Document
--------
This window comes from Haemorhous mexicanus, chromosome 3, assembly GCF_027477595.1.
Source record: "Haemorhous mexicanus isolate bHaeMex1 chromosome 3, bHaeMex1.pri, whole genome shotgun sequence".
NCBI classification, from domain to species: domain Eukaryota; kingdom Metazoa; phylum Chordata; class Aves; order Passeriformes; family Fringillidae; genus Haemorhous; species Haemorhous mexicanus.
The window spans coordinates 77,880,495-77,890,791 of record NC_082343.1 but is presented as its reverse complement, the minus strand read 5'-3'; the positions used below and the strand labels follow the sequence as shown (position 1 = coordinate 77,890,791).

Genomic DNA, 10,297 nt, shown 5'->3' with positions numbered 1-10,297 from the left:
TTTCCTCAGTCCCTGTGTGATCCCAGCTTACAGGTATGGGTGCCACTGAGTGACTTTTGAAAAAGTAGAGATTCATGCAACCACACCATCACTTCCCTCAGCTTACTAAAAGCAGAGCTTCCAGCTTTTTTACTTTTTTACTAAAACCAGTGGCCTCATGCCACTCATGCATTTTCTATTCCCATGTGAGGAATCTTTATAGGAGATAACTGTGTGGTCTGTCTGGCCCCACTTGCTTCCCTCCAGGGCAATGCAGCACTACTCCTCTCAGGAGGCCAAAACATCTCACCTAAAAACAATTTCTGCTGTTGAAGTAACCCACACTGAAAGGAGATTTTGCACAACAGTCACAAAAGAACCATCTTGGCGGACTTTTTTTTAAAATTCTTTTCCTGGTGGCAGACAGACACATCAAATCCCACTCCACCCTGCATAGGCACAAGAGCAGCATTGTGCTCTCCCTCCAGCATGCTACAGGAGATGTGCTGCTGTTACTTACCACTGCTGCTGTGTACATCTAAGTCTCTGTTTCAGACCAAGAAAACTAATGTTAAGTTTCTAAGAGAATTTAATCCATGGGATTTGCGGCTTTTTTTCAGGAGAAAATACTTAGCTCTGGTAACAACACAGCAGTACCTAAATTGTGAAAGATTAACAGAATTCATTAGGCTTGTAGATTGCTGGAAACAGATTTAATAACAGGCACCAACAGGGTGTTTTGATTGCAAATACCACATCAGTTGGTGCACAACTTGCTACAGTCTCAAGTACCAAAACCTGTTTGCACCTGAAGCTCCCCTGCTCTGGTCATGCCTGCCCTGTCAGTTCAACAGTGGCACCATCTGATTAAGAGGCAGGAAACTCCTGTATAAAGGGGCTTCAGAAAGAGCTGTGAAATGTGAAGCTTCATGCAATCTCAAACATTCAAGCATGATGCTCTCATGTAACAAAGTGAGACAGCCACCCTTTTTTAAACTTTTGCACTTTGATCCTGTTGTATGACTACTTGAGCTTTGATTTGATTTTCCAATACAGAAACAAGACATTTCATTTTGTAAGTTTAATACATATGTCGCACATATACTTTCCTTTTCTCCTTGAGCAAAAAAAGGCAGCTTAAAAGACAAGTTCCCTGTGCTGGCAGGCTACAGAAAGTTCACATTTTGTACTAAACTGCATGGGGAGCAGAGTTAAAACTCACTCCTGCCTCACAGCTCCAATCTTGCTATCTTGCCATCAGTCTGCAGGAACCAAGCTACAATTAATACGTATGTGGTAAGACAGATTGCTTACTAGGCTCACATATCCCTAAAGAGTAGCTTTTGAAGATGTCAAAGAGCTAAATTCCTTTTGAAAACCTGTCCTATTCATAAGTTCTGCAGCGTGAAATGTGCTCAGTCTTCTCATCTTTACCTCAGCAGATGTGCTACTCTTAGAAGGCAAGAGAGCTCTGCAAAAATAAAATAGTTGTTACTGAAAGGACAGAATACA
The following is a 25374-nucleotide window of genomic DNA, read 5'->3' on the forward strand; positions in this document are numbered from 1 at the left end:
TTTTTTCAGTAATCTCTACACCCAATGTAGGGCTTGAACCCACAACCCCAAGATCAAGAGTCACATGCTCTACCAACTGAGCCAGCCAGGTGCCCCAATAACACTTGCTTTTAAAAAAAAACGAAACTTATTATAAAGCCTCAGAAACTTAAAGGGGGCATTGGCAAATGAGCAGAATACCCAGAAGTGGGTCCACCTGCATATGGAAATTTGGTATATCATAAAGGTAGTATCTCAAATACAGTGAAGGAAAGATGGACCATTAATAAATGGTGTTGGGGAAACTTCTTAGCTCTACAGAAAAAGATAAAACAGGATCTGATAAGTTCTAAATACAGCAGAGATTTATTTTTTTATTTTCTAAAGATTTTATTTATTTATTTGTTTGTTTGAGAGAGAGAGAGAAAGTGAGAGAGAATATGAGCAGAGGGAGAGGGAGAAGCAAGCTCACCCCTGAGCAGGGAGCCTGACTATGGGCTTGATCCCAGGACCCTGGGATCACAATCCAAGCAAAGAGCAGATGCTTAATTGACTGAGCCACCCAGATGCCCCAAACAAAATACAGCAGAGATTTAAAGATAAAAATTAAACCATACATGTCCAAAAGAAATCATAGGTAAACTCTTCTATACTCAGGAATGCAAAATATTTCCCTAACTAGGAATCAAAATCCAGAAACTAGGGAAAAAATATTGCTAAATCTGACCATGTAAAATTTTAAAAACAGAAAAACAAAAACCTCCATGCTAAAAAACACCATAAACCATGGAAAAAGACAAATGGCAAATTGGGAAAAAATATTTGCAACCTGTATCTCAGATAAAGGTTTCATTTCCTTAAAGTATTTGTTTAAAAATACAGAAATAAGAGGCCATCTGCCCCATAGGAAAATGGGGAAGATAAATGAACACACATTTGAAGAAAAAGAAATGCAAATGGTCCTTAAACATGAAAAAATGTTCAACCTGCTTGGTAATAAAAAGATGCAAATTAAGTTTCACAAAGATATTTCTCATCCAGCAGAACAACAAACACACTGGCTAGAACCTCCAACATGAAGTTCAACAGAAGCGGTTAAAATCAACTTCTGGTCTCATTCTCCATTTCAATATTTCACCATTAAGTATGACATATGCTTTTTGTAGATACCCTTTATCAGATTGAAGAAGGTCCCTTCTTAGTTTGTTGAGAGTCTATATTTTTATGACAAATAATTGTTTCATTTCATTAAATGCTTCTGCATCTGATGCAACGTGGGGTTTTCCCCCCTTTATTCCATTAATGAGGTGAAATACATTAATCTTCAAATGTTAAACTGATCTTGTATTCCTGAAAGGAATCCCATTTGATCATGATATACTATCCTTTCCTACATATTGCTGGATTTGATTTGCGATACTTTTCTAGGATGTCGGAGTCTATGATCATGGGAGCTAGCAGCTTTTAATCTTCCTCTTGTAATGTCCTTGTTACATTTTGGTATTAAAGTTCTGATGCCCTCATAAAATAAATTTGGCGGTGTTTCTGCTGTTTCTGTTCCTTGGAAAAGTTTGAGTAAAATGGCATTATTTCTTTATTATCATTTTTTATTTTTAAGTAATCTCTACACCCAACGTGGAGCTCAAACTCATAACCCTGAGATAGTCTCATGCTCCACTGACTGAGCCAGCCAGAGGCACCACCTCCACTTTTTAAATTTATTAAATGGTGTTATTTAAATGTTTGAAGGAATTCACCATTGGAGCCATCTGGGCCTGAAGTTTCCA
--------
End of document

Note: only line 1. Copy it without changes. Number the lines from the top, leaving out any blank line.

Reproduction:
This window comes from Haemorhous mexicanus, chromosome 3, assembly GCF_027477595.1.